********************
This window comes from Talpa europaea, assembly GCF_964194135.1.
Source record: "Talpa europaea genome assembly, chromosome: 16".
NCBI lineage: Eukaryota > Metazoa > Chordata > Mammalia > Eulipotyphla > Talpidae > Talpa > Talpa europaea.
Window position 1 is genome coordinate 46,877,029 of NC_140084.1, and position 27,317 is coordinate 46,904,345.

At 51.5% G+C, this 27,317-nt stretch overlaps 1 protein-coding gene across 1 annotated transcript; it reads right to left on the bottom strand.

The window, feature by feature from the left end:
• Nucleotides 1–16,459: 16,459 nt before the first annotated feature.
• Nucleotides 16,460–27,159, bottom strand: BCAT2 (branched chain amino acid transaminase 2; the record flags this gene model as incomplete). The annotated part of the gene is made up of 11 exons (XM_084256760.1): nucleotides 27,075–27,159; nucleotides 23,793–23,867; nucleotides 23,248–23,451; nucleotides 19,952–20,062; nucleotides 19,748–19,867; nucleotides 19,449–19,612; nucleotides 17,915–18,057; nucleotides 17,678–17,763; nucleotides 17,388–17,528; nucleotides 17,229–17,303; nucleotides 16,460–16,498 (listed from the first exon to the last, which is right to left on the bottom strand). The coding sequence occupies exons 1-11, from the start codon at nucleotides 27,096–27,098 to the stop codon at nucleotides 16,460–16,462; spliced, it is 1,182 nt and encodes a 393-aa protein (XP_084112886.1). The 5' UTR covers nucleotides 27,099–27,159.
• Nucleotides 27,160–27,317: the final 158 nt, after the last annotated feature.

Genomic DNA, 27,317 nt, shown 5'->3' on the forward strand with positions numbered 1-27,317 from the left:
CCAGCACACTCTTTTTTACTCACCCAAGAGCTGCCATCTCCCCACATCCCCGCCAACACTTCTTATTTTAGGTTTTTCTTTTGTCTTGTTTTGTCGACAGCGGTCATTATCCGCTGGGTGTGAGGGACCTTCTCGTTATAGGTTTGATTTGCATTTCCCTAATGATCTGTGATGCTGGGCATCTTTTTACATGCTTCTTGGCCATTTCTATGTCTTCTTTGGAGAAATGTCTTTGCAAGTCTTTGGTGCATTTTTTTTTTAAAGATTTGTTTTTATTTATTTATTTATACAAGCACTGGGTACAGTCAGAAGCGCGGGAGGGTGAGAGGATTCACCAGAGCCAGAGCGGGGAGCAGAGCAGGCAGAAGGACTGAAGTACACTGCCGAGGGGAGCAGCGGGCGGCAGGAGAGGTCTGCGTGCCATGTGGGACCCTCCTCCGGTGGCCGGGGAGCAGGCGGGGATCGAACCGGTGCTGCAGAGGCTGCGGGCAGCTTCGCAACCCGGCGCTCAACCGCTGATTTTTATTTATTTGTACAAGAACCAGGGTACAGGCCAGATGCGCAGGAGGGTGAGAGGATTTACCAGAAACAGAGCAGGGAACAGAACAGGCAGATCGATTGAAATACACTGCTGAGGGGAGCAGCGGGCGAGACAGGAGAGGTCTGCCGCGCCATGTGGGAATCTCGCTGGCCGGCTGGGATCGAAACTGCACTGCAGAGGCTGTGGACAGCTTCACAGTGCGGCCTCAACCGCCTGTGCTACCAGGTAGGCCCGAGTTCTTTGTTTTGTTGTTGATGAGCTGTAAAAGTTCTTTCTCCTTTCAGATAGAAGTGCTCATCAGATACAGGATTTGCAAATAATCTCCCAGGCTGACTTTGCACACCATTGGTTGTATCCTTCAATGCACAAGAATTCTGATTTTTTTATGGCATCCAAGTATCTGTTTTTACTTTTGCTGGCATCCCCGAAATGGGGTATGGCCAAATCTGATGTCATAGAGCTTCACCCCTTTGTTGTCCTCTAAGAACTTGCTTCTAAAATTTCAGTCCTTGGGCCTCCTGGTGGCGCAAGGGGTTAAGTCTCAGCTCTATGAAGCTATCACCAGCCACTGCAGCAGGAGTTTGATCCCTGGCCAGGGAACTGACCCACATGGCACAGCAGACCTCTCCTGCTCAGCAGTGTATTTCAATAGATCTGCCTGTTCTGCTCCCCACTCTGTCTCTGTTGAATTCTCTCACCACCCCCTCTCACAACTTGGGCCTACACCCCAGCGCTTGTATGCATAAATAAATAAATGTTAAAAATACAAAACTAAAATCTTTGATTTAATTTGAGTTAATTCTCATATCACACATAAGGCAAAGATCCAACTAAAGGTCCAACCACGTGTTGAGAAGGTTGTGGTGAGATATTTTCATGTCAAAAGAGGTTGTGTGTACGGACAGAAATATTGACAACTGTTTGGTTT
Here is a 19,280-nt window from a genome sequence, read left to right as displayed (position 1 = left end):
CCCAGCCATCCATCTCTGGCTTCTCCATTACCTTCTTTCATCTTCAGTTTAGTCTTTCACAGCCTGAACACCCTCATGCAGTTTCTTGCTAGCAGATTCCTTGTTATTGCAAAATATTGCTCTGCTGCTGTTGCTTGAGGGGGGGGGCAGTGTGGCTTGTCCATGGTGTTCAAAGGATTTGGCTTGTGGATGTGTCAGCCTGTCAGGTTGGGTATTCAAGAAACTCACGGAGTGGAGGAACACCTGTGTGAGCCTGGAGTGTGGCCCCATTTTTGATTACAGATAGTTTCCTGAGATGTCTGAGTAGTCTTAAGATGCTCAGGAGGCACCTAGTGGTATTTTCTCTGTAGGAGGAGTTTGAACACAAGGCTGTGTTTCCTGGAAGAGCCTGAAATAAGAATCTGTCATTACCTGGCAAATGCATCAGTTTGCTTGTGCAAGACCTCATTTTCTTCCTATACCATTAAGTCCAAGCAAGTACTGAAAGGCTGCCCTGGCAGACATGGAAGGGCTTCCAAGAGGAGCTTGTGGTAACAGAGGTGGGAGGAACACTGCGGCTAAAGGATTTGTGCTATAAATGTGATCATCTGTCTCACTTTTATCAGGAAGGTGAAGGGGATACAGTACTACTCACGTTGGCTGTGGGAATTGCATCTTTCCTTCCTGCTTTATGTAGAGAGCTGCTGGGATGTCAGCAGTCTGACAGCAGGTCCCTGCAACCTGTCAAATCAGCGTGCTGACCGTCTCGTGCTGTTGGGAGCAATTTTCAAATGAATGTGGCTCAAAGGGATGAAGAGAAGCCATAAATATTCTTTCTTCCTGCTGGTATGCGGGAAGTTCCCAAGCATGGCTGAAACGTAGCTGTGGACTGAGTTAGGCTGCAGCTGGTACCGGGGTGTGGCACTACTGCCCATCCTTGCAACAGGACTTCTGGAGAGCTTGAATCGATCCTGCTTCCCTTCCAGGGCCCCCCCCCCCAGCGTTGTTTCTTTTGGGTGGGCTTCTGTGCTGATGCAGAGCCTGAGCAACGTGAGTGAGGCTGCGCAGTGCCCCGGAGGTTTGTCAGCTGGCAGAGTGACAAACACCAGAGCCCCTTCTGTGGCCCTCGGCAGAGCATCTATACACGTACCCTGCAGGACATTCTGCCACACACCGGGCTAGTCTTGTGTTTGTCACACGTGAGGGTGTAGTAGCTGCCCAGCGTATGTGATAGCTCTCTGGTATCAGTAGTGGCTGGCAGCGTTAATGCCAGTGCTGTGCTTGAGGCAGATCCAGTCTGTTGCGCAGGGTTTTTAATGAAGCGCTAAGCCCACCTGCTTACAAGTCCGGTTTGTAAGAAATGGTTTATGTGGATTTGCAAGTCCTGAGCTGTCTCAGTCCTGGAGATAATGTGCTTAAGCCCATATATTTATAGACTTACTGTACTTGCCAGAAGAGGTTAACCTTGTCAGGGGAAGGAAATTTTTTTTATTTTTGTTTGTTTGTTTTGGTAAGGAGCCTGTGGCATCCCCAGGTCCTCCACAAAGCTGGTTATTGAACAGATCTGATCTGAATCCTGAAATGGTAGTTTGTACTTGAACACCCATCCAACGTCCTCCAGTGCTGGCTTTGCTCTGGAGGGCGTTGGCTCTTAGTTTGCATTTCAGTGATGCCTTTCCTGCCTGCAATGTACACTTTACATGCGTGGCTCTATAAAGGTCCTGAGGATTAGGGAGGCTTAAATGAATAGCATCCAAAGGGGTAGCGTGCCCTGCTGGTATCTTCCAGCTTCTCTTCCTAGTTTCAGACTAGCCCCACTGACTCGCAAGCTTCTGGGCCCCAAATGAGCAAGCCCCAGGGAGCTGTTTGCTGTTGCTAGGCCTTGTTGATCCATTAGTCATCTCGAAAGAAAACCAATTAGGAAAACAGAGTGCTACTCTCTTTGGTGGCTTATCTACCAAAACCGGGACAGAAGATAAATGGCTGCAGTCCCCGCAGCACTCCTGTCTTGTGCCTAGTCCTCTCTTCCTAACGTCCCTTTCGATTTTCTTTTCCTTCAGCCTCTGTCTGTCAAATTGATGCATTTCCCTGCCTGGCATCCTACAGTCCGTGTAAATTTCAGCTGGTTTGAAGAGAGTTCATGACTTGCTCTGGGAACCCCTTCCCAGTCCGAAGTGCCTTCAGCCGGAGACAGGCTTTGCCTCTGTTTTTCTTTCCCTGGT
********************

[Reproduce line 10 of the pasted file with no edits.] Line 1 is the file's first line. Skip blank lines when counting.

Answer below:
Genomic DNA, 27,317 nt, shown 5'->3' on the forward strand with positions numbered 1-27,317 from the left: